Tuesday, 17 July 2018

Drill drives home water safety message

FIFTEEN people were rescued from the River Thames at Mapledurham Lock after smoke began pouring out of their boat

FIFTEEN people were rescued from the River Thames at Mapledurham Lock after smoke began pouring out of their boat.

But far from being a genuine emergency, the rescue was actually a training exercise for Royal Berkshire Fire and Rescue Service in water safety.

Crews from the fire service, along with South Central ambulance service, the National Police Air Service helicopter, the Hazardous Area Response Team and Berkshire Lowland Search and Rescue took part in the event on Thursday last week.

They were helped by volunteers from Thames River Cruises, the British Marine/Passenger Boat Association, Hobbs of Henley and the Environment Agency.

The exercise saw several people jump into the chilly water after their boat “crashed” and caught fire.

Other passengers on the boat, the Thames River Cruise vessel Caversham Princess, stood on the decks and screamed for help as smoke emerged from a window.

The fire service’s water rescue unit was tasked with rescuing the passengers while also getting on to the boat to extinguish the fire.

More than 100 people gathered to watch from the bank as the NPAS helicopter circled the site several times before hovering above the water and dropping life vest and inflatables to the stricken passengers.

The rescue unit then began to rescue people from the water on its boat before returning them to the shore.

During one run, the rescuers accidentally sent several survivors tumbling back into the river after the dingy they were towing was capsized by wash from the engine.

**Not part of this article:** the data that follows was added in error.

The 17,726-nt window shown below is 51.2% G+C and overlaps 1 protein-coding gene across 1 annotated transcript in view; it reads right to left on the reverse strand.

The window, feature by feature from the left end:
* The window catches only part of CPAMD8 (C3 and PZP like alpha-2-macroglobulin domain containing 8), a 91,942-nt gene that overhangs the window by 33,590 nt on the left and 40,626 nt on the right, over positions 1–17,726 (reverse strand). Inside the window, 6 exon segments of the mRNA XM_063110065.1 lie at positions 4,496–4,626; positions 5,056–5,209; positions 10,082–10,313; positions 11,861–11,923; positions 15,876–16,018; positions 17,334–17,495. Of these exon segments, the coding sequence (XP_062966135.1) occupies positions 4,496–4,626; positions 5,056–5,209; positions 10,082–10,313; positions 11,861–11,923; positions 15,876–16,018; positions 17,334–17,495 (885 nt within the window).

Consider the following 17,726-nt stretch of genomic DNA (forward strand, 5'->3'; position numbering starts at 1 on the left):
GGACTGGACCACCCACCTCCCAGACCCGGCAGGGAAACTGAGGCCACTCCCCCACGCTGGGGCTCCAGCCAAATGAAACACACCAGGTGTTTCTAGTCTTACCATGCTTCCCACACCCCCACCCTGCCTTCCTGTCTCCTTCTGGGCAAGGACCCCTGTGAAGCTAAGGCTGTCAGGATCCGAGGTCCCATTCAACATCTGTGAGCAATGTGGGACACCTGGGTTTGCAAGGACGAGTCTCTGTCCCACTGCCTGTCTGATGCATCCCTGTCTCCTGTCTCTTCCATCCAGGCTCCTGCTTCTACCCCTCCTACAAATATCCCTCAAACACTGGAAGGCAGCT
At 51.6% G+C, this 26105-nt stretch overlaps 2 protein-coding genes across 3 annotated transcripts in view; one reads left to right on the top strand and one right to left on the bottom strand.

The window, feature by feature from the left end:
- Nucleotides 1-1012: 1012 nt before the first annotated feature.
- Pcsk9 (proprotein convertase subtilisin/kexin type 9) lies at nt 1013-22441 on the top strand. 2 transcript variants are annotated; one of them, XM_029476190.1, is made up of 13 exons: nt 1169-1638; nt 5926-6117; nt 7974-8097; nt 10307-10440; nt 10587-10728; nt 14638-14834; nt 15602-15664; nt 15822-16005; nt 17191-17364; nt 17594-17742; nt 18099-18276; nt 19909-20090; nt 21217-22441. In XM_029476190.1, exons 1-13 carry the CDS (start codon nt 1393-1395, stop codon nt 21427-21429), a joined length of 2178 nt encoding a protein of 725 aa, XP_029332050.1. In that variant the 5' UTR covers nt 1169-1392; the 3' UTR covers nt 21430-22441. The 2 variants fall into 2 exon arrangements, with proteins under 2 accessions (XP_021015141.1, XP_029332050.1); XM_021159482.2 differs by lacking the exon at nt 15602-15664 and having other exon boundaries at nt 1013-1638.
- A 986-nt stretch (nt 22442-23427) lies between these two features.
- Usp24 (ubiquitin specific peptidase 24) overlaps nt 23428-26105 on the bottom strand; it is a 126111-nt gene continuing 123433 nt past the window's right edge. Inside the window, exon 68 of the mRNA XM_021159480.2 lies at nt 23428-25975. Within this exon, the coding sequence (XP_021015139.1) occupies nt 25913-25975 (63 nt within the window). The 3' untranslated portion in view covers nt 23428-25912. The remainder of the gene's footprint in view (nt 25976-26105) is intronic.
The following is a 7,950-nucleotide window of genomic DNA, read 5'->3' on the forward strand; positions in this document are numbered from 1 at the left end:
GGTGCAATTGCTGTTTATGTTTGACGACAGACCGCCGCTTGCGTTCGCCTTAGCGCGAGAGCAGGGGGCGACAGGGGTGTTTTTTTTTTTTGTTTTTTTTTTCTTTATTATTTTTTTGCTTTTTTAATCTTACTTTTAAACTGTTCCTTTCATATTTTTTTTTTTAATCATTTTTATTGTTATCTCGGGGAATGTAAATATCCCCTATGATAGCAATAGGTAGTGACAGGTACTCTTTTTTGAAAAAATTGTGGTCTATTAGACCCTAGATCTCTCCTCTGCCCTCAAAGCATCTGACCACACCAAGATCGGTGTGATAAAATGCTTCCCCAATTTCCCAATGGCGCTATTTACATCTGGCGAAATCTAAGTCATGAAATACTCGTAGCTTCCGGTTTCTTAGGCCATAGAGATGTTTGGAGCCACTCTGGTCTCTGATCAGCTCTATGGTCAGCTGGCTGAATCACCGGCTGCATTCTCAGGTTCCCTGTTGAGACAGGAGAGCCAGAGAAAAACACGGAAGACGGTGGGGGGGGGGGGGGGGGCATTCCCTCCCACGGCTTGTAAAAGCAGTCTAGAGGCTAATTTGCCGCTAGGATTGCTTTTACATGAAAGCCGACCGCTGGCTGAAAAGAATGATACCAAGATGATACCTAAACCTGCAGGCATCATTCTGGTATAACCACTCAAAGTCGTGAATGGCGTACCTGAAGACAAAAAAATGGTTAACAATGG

The event was one of several exercises at venues across the county to raise awareness of how people can stay safe around water.

Jeremy James, station commander for Caversham Road fire station, said: “The idea was to put ourselves under pressure and see how we would deal with multiple people in the water as well as showing the public what happens when we deal with an exercise like this.

“We don’t get to train like this all the time. It took five months to plan and when you have people in the freezing cold water it really put our crews under pressure.

“We have to start doing something to reduce accidental drowning and this was to raise awareness.”

Mark Scaife, whose son Michael, 20, drowned in the Jubilee River in Datchet in August, attended the event.

He has ampaigned to have a footbridge near where his son died renamed “Michael’s Bridge” as a memorial and to educate people about water safety.

Mr Scaife said: “I’m sure Michael wasn’t aware of the dangers when he went in the river and it’s very important that people learn the water isn’t as safe as it looks on a hot sunny day.”

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